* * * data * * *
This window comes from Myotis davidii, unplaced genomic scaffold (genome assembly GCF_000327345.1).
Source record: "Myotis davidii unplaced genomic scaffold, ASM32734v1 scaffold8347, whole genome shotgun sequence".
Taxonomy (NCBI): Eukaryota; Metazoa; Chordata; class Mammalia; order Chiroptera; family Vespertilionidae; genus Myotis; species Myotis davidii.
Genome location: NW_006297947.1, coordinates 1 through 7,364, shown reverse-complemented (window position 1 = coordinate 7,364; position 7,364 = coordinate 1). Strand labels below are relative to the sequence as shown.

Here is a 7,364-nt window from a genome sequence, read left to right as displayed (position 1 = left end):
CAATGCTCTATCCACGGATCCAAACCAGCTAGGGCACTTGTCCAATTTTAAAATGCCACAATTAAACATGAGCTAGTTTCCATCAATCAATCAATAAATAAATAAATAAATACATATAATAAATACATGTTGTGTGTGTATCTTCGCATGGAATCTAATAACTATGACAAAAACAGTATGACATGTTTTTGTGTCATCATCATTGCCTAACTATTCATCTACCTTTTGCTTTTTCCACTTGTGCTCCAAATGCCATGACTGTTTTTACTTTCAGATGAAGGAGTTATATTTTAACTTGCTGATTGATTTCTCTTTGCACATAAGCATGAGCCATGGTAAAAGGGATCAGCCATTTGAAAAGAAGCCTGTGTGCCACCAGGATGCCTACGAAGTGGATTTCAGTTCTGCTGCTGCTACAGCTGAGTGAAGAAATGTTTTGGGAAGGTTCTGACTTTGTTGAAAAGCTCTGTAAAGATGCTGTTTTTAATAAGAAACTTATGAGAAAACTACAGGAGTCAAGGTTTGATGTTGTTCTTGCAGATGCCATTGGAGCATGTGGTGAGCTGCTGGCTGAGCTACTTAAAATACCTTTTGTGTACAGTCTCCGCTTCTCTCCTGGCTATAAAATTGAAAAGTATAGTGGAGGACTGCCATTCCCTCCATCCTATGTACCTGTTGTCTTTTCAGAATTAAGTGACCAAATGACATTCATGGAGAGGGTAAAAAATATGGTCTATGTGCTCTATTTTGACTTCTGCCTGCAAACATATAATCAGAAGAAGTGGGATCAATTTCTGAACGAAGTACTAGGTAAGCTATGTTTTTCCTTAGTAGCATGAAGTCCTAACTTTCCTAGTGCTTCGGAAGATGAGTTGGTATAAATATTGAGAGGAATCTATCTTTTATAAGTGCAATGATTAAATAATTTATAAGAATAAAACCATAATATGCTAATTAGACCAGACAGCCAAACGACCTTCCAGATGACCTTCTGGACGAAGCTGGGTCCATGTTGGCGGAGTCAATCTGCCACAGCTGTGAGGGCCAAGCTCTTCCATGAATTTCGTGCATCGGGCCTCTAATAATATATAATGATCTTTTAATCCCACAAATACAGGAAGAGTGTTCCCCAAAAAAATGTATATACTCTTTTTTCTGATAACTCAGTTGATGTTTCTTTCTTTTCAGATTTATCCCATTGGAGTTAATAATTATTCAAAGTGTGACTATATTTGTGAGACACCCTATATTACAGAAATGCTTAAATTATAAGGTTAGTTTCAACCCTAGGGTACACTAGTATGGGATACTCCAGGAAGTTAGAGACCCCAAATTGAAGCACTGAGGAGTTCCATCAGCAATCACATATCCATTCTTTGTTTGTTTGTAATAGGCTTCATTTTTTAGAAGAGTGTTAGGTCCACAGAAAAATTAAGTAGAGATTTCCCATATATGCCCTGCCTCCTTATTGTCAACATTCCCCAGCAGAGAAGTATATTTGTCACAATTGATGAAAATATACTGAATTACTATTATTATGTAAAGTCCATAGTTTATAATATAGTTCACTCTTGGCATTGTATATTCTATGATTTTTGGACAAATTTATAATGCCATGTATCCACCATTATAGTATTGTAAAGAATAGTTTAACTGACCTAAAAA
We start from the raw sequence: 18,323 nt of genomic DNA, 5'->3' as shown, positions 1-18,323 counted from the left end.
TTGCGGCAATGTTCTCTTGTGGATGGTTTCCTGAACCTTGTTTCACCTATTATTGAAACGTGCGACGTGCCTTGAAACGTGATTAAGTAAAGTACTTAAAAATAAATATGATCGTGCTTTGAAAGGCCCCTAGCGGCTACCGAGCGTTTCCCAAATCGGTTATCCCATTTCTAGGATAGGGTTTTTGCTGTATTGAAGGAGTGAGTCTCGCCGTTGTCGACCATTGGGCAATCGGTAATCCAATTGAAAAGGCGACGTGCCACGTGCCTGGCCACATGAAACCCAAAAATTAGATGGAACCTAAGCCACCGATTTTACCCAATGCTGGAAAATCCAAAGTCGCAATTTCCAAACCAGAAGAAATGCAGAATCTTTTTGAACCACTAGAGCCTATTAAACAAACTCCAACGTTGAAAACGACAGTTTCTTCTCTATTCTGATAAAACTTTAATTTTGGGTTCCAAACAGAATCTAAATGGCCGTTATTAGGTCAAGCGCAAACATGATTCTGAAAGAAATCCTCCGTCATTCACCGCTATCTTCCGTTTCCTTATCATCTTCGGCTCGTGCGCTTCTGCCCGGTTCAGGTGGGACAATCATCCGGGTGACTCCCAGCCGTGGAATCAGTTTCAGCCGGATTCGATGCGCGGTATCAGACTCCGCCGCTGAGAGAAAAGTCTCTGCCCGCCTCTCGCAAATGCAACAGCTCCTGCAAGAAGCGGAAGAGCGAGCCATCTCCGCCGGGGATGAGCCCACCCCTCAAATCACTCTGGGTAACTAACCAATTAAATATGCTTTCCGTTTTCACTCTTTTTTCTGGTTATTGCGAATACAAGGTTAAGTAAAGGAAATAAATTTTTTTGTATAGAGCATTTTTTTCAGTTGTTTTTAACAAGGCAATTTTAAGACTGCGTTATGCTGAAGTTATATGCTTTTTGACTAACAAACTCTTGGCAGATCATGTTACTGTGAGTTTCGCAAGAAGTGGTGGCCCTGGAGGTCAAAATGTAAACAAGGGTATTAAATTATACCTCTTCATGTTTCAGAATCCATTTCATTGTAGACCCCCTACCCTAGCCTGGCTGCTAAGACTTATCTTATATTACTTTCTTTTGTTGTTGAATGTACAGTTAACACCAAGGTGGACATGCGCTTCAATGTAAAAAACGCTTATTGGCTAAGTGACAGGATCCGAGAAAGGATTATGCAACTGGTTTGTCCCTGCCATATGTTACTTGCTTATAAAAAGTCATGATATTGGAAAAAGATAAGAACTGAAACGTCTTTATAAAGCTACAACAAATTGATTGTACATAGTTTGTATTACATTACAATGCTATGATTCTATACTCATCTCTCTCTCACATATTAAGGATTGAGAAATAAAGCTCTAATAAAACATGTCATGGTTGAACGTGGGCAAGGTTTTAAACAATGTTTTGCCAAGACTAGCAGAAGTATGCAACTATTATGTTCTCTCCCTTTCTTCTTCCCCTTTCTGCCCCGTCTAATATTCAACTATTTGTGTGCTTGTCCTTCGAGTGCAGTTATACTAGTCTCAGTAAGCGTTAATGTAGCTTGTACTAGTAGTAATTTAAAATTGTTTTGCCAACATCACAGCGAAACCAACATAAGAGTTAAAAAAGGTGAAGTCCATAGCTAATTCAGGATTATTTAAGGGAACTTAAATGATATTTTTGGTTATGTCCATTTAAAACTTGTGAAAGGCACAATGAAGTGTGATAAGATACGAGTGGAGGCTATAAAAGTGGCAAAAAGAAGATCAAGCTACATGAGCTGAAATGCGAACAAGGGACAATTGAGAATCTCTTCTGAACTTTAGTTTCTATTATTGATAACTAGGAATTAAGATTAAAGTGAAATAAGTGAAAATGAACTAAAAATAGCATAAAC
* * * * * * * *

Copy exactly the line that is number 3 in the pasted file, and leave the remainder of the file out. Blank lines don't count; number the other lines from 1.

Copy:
Taxonomy (NCBI): Eukaryota; Metazoa; Chordata; class Mammalia; order Chiroptera; family Vespertilionidae; genus Myotis; species Myotis davidii.